The bottom line: as ludicrous as it sounds (with an air temperature well below zero) if you’re a). dressed properly (multiple layers to trap your body’s natural body warmth), and b). ACTIVE, doing something, anything, skiing, sledding, walking, hurling snowballs – you’re ok. It’s the people who are sedentary (ie stationary), or elderly, who have poor circulation, and infants – all have a much higher risk of not only frostbite but hypothermia, a slow, insidious drop in body temperature, which can prove fatal if not caught in time. Symptoms include slurred speech, disorientation, persistent chills. Check on older friends, family members and neighbors – just to make sure their home or apartment is staying warm enough in these extreme conditions. Err on the side of caution – we certainly don’t want to start out the new year on a tragic note.



Saturday’s Numbers (courtesy of the National Weather Service)

STATION                MAX     MIN     24-HR    SNOW  SNOW
NAME TEMP TEMP PCPN FALL DEPTH
ALEXANDRIA MN ARPT : -5 / -26 / M / M / M
ST CLOUD MN ARPT : -3 / -24 / T / T / 10
MINNEAPOLIS MN ARPT : 1 / -15 / 0.00 / 0 / 9
REDWOOD FALLS MN ARPT : -10 / -29 / T / M / M
DULUTH AIRPORT : -2 / -21 / 0.00 / 0 / 20
INTERNATIONAL FALLS : -8 / -37 / 0.00 / 0 / 18
HIBBING ARPT : -1 / -24 / 0.00 / M / M
GRAND MARAIS MN : 2 / -12 / 0.00 / M / M
ROCHESTER MN ARPT : -6 / -19 / 0.00 / 0 / 16

A stubborn ridge of high pressure glued over the Upper Midwest will act like a giant roadblock, forcing any storms to detour well south/west of Minnesota this week. We should stay dry through Wednesday, with only a small chance of light, accumulating snow (powdery) by Thursday as a reinforcing jab of Siberian air surges south. We’ll shiver like crazy on Friday, but the good news: a rapid warming trend is likely for the weekend, at least a 48 hour reprieve, with some 20s, even an outside shot at 30 degrees by Sunday (still a little too early to tell, but some relief from the biting Yukon breeze is likely by the weekend). More numbing air drains southward out of Canada next week, probably not quite as cold as what’s passing overhead right now, but cold enough. We may get a longer break from this brittle streak by the third week of January, but no extended thaws are expected.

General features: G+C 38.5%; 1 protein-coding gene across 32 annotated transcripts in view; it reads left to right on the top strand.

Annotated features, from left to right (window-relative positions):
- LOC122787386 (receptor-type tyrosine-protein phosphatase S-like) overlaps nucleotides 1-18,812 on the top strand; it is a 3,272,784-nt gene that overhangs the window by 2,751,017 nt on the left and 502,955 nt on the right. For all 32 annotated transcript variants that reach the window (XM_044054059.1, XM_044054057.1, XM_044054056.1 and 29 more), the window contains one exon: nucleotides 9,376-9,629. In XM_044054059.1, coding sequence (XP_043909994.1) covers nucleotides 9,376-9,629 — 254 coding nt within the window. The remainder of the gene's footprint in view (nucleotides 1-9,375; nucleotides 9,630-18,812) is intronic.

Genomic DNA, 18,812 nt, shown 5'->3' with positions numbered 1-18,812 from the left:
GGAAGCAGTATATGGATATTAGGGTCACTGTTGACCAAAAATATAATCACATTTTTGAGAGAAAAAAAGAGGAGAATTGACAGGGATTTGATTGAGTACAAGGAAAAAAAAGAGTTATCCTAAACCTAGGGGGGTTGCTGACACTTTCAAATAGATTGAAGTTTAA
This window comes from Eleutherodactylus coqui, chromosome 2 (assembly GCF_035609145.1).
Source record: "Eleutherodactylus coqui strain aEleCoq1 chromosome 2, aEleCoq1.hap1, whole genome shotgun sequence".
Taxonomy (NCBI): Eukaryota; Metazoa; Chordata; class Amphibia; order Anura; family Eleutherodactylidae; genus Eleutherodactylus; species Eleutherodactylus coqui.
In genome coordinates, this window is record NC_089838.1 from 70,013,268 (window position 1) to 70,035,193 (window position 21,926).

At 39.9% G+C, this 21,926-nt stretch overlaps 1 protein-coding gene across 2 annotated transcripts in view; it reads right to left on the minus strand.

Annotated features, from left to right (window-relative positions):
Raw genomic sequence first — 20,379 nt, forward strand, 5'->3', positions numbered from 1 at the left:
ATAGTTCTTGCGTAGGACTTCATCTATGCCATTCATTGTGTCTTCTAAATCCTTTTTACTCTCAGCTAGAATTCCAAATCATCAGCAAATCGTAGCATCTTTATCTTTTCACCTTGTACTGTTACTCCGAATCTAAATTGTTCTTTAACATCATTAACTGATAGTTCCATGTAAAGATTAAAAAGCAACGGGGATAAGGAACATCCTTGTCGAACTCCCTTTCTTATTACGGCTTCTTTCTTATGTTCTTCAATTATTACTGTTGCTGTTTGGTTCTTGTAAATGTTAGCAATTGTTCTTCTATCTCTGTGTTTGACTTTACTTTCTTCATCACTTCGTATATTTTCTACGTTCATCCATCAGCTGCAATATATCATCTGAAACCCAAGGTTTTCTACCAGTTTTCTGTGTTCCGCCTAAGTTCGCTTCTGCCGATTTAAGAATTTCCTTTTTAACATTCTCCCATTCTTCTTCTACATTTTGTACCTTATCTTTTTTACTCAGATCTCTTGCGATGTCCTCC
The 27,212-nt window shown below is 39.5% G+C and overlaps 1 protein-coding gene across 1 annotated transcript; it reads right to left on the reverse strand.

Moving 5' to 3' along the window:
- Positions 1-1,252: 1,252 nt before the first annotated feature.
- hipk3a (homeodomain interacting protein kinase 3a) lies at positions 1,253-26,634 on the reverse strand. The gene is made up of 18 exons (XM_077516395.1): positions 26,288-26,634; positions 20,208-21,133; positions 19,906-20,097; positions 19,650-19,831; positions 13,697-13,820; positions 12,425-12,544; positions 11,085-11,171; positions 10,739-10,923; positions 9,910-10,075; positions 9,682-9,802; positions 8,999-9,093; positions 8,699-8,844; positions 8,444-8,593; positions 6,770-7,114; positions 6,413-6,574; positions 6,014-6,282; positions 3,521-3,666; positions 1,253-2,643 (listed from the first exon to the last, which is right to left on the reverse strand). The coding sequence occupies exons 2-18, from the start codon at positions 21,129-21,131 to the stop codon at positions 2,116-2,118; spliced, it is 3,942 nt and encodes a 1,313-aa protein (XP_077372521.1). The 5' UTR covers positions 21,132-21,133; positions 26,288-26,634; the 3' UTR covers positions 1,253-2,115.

With any luck we may see a brief, fleeting January thaw next weekend. There’s at least a 40% probability you’ll regain some feeling in your extremities within 6 days. And if this isn’t the coldest morning of the entire winter, it’ll certainly be in the top 3. I wouldn’t be shocked to hear of some -30 to -40 F. readings over northern Minnesota, maybe a -45 near Embarrass and Tower, the twin towns of extreme cold.


Yes, it’s “cold enough” for me. This is my drain spout, next to my garage. I’ve never seen anything quite like this, almost like it was “flash-frozen” – visually it pretty well sums up the rough stretch of weather we’re muddling through.



Paul’s Outlook for the Twin Cities

Today: Arctic sun, light winds, dangerously cold (if you’re not dressed properly). Winds: NE 5-10. High: 3

Tonight: Mostly clear, not quite as harsh. Still plenty cold. Low: -12

Monday: Blue sky much of the day, nice to be above zero again. High: 8

Tuesday: Increasing clouds, a little closer to average. High: 13

Wednesday: Chance of light snow/flurries late. High: near 12

Thursday: Windy and colder with light snow, maybe an inch or two of fluff. High: 8

Friday: Bitter sun returns, another temperature relapse. High: near 0

Saturday: Numbing start, rapid warming trend as clouds increase. High: 15

Sunday: Partly sunny, noticeably milder. High: 25 (above!)